Closing the Opportunity Divide

Like many Americans, I am outraged by the unjust killing of George Floyd. If you’re like me, then you’re probably wondering what you can do to help those that are truly vulnerable in this battle?

4 years ago

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Like many Americans, I am outraged by the unjust killing of George Floyd. It was a senseless and unwarranted use of force. Similarly, we had another recent senseless killing of an unarmed black man in Georgia – Ahmaud Arbery. The protests across the country have been justified. While I am fully supportive of the peaceful protests, I am not supportive of the rioters, looters, and criminal activity that has also come about. That said, I absolutely do not support the use of our military to combat US citizens. Military force should rarely, if ever, be used to fight against our own citizens. Even the suggestion of doing so is an assault on the US constitution and the principles of this great nation.

All that said, if you’re like me, then you’re probably wondering what you can do to help now. What can you do to help those that are truly vulnerable in this battle?

One suggestion is to support organizations that help less privileged individuals - one  such organization is Year Up.

Year Up is a non-profit organization that enables underrepresented young adults ages 18 – 24  to move from minimum wage to meaningful careers in just one year, by offering six months of technical and professional skills training followed by a six-month corporate internship. Year Up students have a high school diploma or GED but for various reasons have not yet obtained a college degree. Year Up provides an opportunity for these talented and motivated young adults to gain the skills, experience, and network to launch their careers.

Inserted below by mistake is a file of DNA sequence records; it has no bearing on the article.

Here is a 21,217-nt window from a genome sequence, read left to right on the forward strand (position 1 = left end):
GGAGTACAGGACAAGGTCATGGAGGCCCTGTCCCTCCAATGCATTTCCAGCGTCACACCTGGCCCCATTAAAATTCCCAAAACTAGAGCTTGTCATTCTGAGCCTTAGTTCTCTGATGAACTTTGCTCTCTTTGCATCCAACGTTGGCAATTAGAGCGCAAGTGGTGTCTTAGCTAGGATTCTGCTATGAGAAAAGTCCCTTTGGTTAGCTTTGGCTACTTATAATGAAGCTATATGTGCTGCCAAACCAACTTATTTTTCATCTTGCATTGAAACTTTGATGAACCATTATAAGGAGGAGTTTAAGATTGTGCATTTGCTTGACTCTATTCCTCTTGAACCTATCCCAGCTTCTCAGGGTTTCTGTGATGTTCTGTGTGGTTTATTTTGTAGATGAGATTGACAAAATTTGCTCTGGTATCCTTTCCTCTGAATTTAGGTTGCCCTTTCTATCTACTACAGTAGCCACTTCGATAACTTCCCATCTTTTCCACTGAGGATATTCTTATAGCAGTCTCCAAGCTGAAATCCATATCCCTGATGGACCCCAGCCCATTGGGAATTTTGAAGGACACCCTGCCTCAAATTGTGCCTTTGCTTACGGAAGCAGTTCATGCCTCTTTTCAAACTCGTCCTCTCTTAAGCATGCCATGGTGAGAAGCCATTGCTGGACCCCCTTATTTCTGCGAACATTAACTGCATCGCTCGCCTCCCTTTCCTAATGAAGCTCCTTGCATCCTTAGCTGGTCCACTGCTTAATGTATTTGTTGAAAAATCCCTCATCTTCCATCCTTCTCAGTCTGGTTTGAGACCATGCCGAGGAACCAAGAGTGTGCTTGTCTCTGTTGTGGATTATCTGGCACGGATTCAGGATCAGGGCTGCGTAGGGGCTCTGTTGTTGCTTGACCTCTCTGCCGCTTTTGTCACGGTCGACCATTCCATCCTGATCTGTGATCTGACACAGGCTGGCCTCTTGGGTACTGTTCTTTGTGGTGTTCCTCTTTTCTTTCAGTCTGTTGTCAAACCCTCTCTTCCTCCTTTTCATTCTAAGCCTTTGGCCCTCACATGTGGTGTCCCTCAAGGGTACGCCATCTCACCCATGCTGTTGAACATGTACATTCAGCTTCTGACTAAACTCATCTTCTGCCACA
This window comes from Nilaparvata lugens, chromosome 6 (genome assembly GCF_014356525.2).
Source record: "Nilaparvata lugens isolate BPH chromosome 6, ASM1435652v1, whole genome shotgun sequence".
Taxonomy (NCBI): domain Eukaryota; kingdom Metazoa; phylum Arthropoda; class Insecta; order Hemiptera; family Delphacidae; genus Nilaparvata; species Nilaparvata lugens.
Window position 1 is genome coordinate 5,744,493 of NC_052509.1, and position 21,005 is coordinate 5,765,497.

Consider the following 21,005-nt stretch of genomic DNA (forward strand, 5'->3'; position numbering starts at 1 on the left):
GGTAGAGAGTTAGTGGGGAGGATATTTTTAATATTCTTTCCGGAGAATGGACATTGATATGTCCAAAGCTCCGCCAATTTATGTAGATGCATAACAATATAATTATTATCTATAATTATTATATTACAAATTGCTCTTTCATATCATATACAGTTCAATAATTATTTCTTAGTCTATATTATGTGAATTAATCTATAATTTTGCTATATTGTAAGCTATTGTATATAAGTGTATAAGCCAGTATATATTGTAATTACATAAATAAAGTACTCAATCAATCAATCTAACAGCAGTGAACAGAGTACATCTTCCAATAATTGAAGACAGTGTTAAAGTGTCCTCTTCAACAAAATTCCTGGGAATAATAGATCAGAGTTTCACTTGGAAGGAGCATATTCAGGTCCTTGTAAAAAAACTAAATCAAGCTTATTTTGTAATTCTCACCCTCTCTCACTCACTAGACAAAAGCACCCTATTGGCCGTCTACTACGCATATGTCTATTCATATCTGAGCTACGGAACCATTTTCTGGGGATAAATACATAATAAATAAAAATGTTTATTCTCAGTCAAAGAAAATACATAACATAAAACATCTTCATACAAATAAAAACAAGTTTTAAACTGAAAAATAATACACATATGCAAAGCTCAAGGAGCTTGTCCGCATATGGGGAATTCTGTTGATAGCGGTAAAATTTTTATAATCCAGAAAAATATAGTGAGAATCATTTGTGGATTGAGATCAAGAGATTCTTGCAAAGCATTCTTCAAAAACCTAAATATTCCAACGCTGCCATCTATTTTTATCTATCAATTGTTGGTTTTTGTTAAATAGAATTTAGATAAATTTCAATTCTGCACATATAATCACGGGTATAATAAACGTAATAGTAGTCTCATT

Five million young adults in the U.S. do not have a stable career pathway to well-paid jobs. Meanwhile, 12 million jobs that require post-secondary education will go unfilled in the next decade. Year Up’s mission is to close and eliminate this gap.

In Atlanta, the majority of the Year Up students are from under-represented communities (82% black, 9% Latin decent) that, for one reason or another, have not had the opportunity to go to college. Now, they’re getting a chance to acquire the most in-demand skills training so that they too can have an opportunity to contribute, work, be successful and ultimately close the opportunity divide.

One of the reasons that I have been such a strong advocate of Year Up is that I truly believe the answer to many of the inequality issues of our time can be helped through education, skills training, and opportunity. Given an opportunity, people  of diverse and under represented backgrounds can embark on successful careers in business. If you want to learn more about Year Up and gain an understanding of  the students who go through this program, then watch this episode of Techrides, or read this recent New York Times Article.

If you want to truly help close the opportunity divide and continue to transform this country, then support Year Up and/or organizations like it.

Here are a couple of ways you can help right now:

Become a Corporate Partner – If you are a business  leader, and want to improve the diversity and equality in your work force while also gaining access to talented and motivated young people, consider taking in an intern or two and get these young people on their way. Learn more here.

Donate – Year Up needs financial assistance now more than ever. Like many people and businesses, they have been hurt by the COVID–19 shutdown. In Atlanta, the shutdown and resulting lost revenue has led to smaller student cohorts as well as layoffs of many long-serving and dedicated Year Up employees. If you want to give to Year Up and help them financially, click here.

The anger and response to the recent events is understandable. Now it’s time to do something to help bring about change. Lending your support to an organization such as Year Up is a great way to start.

Edwin Marcial

Published 4 years ago


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